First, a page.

Pitching delivers, bats don't in loss to Rays

Troubling trend has seen Blue Jays manage six runs in past four games

July 27th, 2019

TORONTO -- The Blue Jays couldn’t string any offense together behind Jacob Waguespack and a solid bullpen effort in a 3-1 loss to the Rays on Friday night at the Rogers Centre. That has emerged as a recurring theme over a difficult week at the plate.

Toronto struggled to put up numbers over their three-game series against the Indians to open their homestand. They’ve scored a combined six runs over the past four games, with 18 hits and 35 strikeouts, a regression after 12- and seven-run efforts last weekend in Detroit.

The two-run deficit didn’t feel threatened by the Blue Jays as they recorded just four hits and three walks against Tampa Bay, which used Diego Castillo as its opener before handing Ryan Yarbrough the bulk of the game.

“We were so hot for a while, but we’re also facing good pitching,” Blue Jays manager Charlie Montoyo said. “We have to make an adjustment. The Rays have good pitching and Cleveland had good pitching. We’ve just got to make an adjustment. We’ve got to go out and battle harder now.”

The Blue Jays put three balls in play with exit velocities north of 100 mph, according to Statcast, but only one went for a hit, a single off the bat of . This could be the nature of a young team down the stretch, too, as its immense potential shows its ceiling in bursts, but with letdowns along the way.

Waguespack limited the Rays to three runs over five innings, but the 6-foot-6 right-hander didn’t have the same strikeout pitch working as he did his last time out in Detroit. Waguespack allowed six hits and three walks with just two strikeouts. But given some of the encouraging signs he has shown and the high potential of a Marcus Stroman deal before Wednesday’s Trade Deadline, Waguespack has earned a longer look, and Montoyo said after the game that he’ll get one.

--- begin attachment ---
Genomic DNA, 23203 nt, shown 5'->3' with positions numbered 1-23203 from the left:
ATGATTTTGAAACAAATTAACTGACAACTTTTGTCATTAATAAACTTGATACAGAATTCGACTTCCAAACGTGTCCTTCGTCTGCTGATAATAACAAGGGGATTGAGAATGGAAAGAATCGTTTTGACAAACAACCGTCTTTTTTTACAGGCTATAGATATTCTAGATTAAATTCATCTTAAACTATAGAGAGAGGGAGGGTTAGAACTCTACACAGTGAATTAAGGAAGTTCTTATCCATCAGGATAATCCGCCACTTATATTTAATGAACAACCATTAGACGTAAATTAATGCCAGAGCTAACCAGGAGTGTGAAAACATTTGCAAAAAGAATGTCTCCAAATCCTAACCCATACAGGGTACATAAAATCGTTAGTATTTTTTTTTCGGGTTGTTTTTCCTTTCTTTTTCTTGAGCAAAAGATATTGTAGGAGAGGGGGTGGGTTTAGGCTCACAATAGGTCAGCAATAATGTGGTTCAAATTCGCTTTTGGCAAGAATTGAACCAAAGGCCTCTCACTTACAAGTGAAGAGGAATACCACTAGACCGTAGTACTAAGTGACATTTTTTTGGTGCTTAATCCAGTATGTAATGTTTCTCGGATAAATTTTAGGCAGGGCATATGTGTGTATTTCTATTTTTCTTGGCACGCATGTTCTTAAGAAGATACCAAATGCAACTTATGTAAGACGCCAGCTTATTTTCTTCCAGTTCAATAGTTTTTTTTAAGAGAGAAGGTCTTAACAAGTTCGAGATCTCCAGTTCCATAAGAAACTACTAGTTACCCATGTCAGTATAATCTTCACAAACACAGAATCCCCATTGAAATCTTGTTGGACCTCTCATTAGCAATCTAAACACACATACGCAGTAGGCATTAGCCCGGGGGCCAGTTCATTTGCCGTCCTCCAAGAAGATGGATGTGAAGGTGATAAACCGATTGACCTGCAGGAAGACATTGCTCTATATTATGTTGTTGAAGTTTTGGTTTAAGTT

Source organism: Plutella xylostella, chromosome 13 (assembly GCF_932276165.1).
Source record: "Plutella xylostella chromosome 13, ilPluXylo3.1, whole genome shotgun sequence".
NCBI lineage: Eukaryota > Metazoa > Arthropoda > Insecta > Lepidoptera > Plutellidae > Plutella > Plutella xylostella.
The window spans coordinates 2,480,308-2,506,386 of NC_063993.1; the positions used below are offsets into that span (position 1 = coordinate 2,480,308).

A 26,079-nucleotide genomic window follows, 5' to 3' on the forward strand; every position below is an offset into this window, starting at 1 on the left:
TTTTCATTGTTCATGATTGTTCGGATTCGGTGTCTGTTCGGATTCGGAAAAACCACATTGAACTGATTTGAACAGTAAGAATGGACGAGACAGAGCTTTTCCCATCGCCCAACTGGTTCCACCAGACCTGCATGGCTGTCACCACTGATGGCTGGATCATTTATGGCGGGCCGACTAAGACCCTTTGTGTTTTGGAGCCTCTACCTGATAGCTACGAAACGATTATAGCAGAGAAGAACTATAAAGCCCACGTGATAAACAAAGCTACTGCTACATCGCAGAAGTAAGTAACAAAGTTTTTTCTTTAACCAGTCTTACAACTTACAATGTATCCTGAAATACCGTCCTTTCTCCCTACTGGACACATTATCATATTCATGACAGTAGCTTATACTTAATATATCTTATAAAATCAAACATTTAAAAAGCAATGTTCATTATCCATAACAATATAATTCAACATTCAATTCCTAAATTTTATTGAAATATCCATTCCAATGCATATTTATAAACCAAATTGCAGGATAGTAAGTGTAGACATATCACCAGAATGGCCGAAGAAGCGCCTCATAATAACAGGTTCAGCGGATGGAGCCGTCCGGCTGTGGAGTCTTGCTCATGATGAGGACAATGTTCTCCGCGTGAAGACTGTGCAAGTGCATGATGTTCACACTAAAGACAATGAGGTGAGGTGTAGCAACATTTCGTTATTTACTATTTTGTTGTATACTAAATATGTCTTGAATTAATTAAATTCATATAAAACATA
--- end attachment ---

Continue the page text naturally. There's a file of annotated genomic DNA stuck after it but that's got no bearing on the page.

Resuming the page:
There was some loud contact against Waguespack, which he managed to keep in the park, but the 25-year-old feels that he’s close. In his recent starts, he has had opportunities to make the right pitch at the right time and escape with a better line, which will be the next step in his development at the Major League level.

“Later in the game, I just didn’t execute a couple of pitches,” Waguespack said. “Most of my runs are coming with two outs, so I think it’s bearing down on those last few hitters, making the pitch and executing it.”

Toronto appeared to pull out to a lead in the fourth, when doubled into the left-field corner. That brought home Justin Smoak, but when Rays outfielder Tommy Pham played the ball, it bounced off his glove and back over the low wall into the crowd. Grichuk was rounding third and about to score the go-ahead run, but the umpires ruled that Grichuk had to return to third base with Galvis staying at second.

After the game, crew chief Jerry Meals explained that, for a ball that was not in flight and unintentionally deflected out of play, the runners were awarded two bases from the time of the pitch being thrown, not the time of the ball exiting the field.

The bullpen was sharp behind Waguespack, beginning with and . Right-hander then covered 1 1/3 scoreless innings, lowering his ERA to 3.42 in a year that has seen him quietly be one of the club’s more consistent relievers. warmed late with contending teams certainly interested ahead of the Deadline, but handled the clean ninth inning instead.